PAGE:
In Newtown Preservation Society v. County of El Dorado (2021) 65 Cal.App.5th 771, the Third District Court of Appeal affirmed the trial court’s decision to uphold El Dorado County’s adoption of a mitigated negative declaration (MND) for a bridge replacement project. In the published portions of the opinion, the court held that Petitioners failed to establish a “fair argument” that the project would have significant environmental impacts. Instead, Petitioners raised concerns regarding existing wildfire hazards that could impact residents near the project, but did not establish that the project may significantly impact the environment by creating or exacerbating wildfire hazards.
Factual and Procedural Background
The County, in preparing the MND, determined that the bridge replacement project could interfere with emergency response or evacuation plans and—as a result—expose people or structures to risk of loss or injury. However, the County also determined that these impacts would not be significant since a temporary evacuation route would be constructed to mitigate the risk. Such a route would only be used for emergency evacuation and, regardless of whether it was in place, any evacuation or emergency orders would be executed as the El Dorado County Sheriff’s Office of Emergency Services saw fit. Additionally, the County consulted with this office as well as the El Dorado County Fire Protection District in preparing the MND and both entities were comfortable with the document’s conclusions and assessments.
The County initially refrained from discussing the temporary evacuation route in detail in its mitigated negative declaration since it was concerned this would “lead people to believe that they should follow a certain evacuation route.” But, as a result of comments raised by one of the petitioners’ counsel and others regarding the possibility of a temporary evacuation route, the County’s responses to comments elucidated its plans and evacuation procedures in greater detail. It outlined several evacuation options given numerous emergency conditions depending on whether the temporary evacuation route was constructed.
After the County adopted the MND, Petitioners filed a writ a mandate, claiming the County failed to 1) properly consider the no-project alternative and 2) “adequately address the impact of closing the bridge without committing to construction of an evacuation route.” Petitioners claimed there was sufficient evidence in the record—including letters, correspondences, and hearing comments—supporting a fair argument that the bridge replacement project would significantly impact public safety. For example, a resident who lived on Newtown Road discussed past fire damage near her home; another resident complained that the County had not determined with finality whether a temporary route would be constructed; and another expressed concern about the effects of wind in the area on fire management; an aerial firefighter argued that recent history of wildfires demonstrated the danger in the County’s temporary evacuation route plans; Ms. Nagel, one of the petitioners, discussed her extensive firefighting experience; and Ms. Nagel’s attorney argued that the County’s MND violated CEQA by deferring important emergency management analysis.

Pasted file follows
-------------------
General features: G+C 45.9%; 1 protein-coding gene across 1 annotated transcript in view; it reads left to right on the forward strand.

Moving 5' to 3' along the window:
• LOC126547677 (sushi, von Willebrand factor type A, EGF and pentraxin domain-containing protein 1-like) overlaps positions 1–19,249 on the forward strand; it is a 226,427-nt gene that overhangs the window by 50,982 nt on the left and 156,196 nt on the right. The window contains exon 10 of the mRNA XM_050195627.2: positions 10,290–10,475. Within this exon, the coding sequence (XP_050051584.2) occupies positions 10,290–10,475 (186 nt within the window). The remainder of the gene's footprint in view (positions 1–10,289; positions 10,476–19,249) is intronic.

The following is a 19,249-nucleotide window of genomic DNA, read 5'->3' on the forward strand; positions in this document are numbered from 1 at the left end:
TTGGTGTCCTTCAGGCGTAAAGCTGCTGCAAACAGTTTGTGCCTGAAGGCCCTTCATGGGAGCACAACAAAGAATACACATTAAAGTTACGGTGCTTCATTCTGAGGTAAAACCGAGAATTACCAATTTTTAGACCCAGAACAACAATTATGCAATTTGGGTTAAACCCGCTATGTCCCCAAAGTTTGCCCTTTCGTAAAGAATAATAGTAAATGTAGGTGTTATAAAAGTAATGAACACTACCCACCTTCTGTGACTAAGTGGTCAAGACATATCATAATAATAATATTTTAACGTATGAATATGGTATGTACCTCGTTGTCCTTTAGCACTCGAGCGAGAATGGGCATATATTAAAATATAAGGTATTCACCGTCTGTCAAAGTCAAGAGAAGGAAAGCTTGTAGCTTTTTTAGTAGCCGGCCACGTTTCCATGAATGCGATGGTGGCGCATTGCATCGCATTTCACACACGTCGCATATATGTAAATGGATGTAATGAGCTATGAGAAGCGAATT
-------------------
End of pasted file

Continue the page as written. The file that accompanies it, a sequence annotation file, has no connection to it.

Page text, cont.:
The trial court, however, found that none of the petitioners’ arguments constituted substantial evidence, especially in light of explanatory testimony and responses to comments by the County and its experts, as well as the detailed evacuation options outlined in the MND. Instead, Petitioners’ letters and comments amounted to mere complaints and fears, backed up by speculation and unsubstantiated, non-expert opinion.
The Court of Appeal’s Decision
On appeal, Petitioners argued that the trial court erred in upholding the MND since “substantial evidence supports a fair argument of potentially significant impacts on resident safety and emergency evacuation.” The court noted that evidence supporting a fair argument can be substantial even though other equally compelling evidence may exist to the contrary. Still, the court concluded that Petitioners’ “framing of the fair argument test [was] erroneous. The question is not whether substantial evidence supports a fair argument that the proposed project will have significant impacts on resident safety and emergency evacuation. . . . [T]he question is whether the project may have a significant effect on the environment.” Yet Petitioners failed to identify any potentially significant effects the project might have on the environment and instead merely raised possible increased effects the environment might have on the community as a result of poorer evacuation procedures.
Furthermore, the Court of Appeal, like the trial court, pointed out that substantial evidence must be based on relevant information and facts; or at least reasonable inferences, assumptions, or expert opinion supported by facts. Unsubstantiated opinions, arguments, or speculations generally will not do. The court noted, however, that lay opinion may be considered substantial evidence where expertise is not necessary, which was not the case with the emergency evacuation issues raised by the Petitioners. The Court of Appeal explained again that Petitioners’ cited comments and letters were “mere speculation” and simply “dire predictions by nonexperts” and that they “fail[ed] to identify any factual foundation” for their assertions. Some comments were even directly contradicted by factual evidence in the record. Nowhere did Petitioners establish that any of the individuals whose testimony was cited were experts in evacuation planning. Thus, the court concluded that Petitioners’ claims did not constitute substantial evidence supporting a fair argument that the project may have a significant impact on the environment.
– Blake C. Hyde